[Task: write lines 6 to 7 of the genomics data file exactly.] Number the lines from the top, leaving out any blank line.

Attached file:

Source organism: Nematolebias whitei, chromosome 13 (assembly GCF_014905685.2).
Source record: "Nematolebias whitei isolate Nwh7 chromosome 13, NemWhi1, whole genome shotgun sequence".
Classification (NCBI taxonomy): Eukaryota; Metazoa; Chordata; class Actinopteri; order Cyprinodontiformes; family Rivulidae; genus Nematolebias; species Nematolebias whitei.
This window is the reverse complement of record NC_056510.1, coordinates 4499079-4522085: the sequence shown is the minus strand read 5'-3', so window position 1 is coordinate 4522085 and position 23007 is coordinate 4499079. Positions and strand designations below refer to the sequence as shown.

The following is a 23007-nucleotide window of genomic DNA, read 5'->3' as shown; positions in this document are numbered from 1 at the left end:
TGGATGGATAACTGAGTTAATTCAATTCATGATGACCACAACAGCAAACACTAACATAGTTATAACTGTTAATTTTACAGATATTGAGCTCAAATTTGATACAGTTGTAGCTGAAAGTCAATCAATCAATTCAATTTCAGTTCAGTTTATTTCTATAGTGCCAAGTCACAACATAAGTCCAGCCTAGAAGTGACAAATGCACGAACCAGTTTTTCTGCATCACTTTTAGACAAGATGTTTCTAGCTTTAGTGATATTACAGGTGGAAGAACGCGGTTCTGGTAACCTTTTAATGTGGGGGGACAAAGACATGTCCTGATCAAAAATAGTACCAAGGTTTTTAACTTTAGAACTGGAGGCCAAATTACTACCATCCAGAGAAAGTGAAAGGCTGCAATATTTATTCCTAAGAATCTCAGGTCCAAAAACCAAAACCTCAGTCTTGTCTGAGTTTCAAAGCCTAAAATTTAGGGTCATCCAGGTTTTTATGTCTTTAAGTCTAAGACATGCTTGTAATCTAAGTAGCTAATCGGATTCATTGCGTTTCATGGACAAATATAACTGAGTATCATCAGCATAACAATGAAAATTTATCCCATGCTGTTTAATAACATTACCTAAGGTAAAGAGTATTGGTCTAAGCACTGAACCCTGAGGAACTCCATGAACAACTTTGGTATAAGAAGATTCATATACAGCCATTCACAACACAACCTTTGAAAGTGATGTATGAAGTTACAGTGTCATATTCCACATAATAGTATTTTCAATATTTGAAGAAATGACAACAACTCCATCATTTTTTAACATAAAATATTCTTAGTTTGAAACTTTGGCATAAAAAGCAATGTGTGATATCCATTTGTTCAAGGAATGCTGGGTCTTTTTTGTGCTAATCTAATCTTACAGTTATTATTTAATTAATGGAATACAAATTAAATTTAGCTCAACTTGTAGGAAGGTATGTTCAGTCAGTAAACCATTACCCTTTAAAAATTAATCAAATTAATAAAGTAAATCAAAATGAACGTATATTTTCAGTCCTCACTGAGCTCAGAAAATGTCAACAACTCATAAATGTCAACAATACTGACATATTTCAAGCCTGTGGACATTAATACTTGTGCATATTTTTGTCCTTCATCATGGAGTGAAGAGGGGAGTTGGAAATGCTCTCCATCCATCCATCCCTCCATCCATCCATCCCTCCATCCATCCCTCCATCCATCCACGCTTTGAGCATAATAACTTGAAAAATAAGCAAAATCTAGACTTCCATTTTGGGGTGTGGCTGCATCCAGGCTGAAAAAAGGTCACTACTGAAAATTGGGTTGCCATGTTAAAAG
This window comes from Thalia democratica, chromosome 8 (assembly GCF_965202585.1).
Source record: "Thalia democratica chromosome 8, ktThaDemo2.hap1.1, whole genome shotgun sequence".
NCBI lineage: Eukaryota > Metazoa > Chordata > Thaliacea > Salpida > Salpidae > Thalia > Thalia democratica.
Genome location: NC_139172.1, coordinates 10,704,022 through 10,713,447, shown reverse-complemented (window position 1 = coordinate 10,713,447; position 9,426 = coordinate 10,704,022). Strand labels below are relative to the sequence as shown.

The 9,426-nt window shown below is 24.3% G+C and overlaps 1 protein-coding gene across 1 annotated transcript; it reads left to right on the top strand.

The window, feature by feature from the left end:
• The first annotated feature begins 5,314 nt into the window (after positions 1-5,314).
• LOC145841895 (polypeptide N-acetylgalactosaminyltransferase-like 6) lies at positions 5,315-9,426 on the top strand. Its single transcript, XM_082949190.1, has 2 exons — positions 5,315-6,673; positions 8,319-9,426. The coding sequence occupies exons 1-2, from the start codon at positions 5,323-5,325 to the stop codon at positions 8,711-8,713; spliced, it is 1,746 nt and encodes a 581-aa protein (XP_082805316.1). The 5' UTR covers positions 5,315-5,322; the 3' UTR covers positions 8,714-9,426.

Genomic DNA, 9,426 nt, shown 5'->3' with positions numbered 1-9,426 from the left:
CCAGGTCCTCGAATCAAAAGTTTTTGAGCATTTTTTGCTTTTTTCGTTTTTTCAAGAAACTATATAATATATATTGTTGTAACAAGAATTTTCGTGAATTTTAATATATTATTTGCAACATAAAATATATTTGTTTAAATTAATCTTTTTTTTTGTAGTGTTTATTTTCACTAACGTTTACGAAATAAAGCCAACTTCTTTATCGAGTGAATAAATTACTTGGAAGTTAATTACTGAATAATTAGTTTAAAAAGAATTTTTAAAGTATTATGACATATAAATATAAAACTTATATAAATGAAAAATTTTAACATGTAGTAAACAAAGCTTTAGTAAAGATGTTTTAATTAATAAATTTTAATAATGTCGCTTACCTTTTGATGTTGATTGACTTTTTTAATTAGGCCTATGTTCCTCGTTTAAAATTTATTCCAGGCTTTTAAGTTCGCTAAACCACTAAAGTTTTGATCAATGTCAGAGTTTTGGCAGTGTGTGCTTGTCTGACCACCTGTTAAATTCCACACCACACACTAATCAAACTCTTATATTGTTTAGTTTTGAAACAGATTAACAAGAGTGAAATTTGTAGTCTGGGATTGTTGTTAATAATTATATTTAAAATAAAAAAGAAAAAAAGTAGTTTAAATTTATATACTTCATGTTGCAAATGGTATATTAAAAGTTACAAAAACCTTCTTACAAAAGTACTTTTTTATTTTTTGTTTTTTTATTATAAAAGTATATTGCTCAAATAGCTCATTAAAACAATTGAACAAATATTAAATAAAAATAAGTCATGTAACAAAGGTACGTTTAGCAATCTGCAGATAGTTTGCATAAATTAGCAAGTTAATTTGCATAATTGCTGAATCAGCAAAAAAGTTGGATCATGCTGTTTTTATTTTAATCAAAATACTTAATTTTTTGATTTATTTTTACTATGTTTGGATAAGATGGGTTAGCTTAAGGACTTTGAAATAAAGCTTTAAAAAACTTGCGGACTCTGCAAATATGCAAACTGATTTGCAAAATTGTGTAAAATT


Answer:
TGGATGGATAACTGAGTTAATTCAATTCATGATGACCACAACAGCAAACACTAACATAGTTATAACTGTTAATTTTACAGATATTGAGCTCAAATTTGATACAGTTGTAGCTGAAAGTCAATCAATCAATTCAATTTCAGTTCAGTTTATTTCTATAGTGCCAAGTCACAACATAAGTCCAGCCTAGAAGTGACAAATGCACGAACCAGTTTTTCTGCATCACTTTTAGACAAGATGTTTCTAGCTTTAGTGATATTACAGGTGGAAGAACGCGGTTCTGGTAACCTTTTAATGTGGGGGGACAAAGACATGTCCTGATCAAAAATAGTACCAAGGTTTTTAACTTTAGAACTGGAGGCCAAATTACTACCATCCAGAGAAAGTGAAAGGCTGCAATATTTATTCCTAAGAATCTCAGGTCCAAAAACCAAAACCTCAGTCTTGTCTGAGTTTCAAAGCCTAAAATTTAGGGTCATCCAGGTTTTTATGTCTTTAAGTCTAAGACATGCTTGTAATCTAAGTAGCTAATCGGATTCATTGCGTTTCATGGACAAATATAACTGAGTATCATCAGCATAACAATGAAAATTTATCCCATGCTGTTTAATAACATTACCTAAGGTAAAGAGTATTGGTCTAAGCACTGAACCCTGAGGAACTCCATGAACAACTTTGGTATAAGAAGATTCATATACAGCCATTCACAACACAACCTTTGAAAGTGATGTATGAAGTTACAGTGTCATATTCCACATAATAGTATTTTCAATATTTGAAGAAATGACAACAACTCCATCATTTTTTAACATAAAATATTCTTAGTTTGAAACTTTGGCATAAAAAGCAATGTGTGATATCCATTTGTTCAAGGAATGCTGGGTCTTTTTTGTGCTAATCTAATCTTACAGTTATTATTTAATTAATGGAATACAAATTAAATTTAGCTCAACTTGTAGGAAGGTATGTTCAGTCAGTAAACCATTACCCTTTAAAAATTAATCAAATTAATAAAGTAAATCAAAATGAACGTATATTTTCAGTCCTCACTGAGCTCAGAAAATGTCAACAACTCATAAATGTCAACAATACTGACATATTTCAAGCCTGTGGACATTAATACTTGTGCATATTTTTGTCCTTCATCATGGAGTGAAGAGGGGAGTTGGAAATGCTCTCCATCCATCCATCCCTCCATCCATCCATCCCTCCATCCATCCCTCCATCCATCCACGCTTTGAGCATAATAACTTGAAAAATAAGCAAAATCTAGACTTCCATTTTGGGGTGTGGCTGCATCCAGGCTGAAAAAAGGTCACTACTGAAAATTGGGTTGCCATGTTAAAAG
This window comes from Thalia democratica, chromosome 8 (assembly GCF_965202585.1).